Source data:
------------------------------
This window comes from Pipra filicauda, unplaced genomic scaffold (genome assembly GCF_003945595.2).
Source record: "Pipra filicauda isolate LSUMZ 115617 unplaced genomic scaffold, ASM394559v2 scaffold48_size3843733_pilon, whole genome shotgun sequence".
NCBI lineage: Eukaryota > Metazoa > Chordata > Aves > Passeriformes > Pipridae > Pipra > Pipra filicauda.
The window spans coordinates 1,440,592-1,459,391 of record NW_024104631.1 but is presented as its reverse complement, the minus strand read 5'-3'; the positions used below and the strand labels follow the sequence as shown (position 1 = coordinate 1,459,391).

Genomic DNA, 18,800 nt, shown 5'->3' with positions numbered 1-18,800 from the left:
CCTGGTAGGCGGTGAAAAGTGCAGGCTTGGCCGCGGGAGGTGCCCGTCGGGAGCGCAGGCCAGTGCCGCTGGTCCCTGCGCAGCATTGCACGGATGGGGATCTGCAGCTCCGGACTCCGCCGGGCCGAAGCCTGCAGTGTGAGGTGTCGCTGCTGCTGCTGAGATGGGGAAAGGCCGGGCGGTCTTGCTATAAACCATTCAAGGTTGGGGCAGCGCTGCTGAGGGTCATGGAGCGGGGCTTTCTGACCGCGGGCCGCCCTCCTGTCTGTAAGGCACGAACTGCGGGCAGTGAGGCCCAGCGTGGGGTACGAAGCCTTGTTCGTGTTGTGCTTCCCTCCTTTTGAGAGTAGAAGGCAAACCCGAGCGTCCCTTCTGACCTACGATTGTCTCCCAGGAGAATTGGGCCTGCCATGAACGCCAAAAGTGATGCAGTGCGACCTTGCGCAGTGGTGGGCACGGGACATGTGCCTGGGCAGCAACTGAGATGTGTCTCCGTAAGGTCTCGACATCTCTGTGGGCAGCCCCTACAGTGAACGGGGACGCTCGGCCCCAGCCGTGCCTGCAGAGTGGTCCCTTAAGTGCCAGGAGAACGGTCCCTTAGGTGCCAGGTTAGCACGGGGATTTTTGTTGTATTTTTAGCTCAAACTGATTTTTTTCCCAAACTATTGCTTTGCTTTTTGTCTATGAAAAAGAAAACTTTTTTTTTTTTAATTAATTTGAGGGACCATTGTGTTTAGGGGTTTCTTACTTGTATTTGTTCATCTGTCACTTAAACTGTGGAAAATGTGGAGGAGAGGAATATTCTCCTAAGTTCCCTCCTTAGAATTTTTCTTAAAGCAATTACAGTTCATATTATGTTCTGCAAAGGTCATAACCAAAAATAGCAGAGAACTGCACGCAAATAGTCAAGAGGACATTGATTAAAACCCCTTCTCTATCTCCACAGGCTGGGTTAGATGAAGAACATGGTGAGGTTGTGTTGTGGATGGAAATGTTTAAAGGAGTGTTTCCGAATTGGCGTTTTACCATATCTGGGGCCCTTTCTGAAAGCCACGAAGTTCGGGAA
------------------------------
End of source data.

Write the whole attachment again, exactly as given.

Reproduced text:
This window comes from Pipra filicauda, unplaced genomic scaffold (genome assembly GCF_003945595.2).
Source record: "Pipra filicauda isolate LSUMZ 115617 unplaced genomic scaffold, ASM394559v2 scaffold48_size3843733_pilon, whole genome shotgun sequence".
NCBI lineage: Eukaryota > Metazoa > Chordata > Aves > Passeriformes > Pipridae > Pipra > Pipra filicauda.
The window spans coordinates 1,440,592-1,459,391 of record NW_024104631.1 but is presented as its reverse complement, the minus strand read 5'-3'; the positions used below and the strand labels follow the sequence as shown (position 1 = coordinate 1,459,391).

Genomic DNA, 18,800 nt, shown 5'->3' with positions numbered 1-18,800 from the left:
CCTGGTAGGCGGTGAAAAGTGCAGGCTTGGCCGCGGGAGGTGCCCGTCGGGAGCGCAGGCCAGTGCCGCTGGTCCCTGCGCAGCATTGCACGGATGGGGATCTGCAGCTCCGGACTCCGCCGGGCCGAAGCCTGCAGTGTGAGGTGTCGCTGCTGCTGCTGAGATGGGGAAAGGCCGGGCGGTCTTGCTATAAACCATTCAAGGTTGGGGCAGCGCTGCTGAGGGTCATGGAGCGGGGCTTTCTGACCGCGGGCCGCCCTCCTGTCTGTAAGGCACGAACTGCGGGCAGTGAGGCCCAGCGTGGGGTACGAAGCCTTGTTCGTGTTGTGCTTCCCTCCTTTTGAGAGTAGAAGGCAAACCCGAGCGTCCCTTCTGACCTACGATTGTCTCCCAGGAGAATTGGGCCTGCCATGAACGCCAAAAGTGATGCAGTGCGACCTTGCGCAGTGGTGGGCACGGGACATGTGCCTGGGCAGCAACTGAGATGTGTCTCCGTAAGGTCTCGACATCTCTGTGGGCAGCCCCTACAGTGAACGGGGACGCTCGGCCCCAGCCGTGCCTGCAGAGTGGTCCCTTAAGTGCCAGGAGAACGGTCCCTTAGGTGCCAGGTTAGCACGGGGATTTTTGTTGTATTTTTAGCTCAAACTGATTTTTTTCCCAAACTATTGCTTTGCTTTTTGTCTATGAAAAAGAAAACTTTTTTTTTTTTAATTAATTTGAGGGACCATTGTGTTTAGGGGTTTCTTACTTGTATTTGTTCATCTGTCACTTAAACTGTGGAAAATGTGGAGGAGAGGAATATTCTCCTAAGTTCCCTCCTTAGAATTTTTCTTAAAGCAATTACAGTTCATATTATGTTCTGCAAAGGTCATAACCAAAAATAGCAGAGAACTGCACGCAAATAGTCAAGAGGACATTGATTAAAACCCCTTCTCTATCTCCACAGGCTGGGTTAGATGAAGAACATGGTGAGGTTGTGTTGTGGATGGAAATGTTTAAAGGAGTGTTTCCGAATTGGCGTTTTACCATATCTGGGGCCCTTTCTGAAAGCCACGAAGTTCGGGAA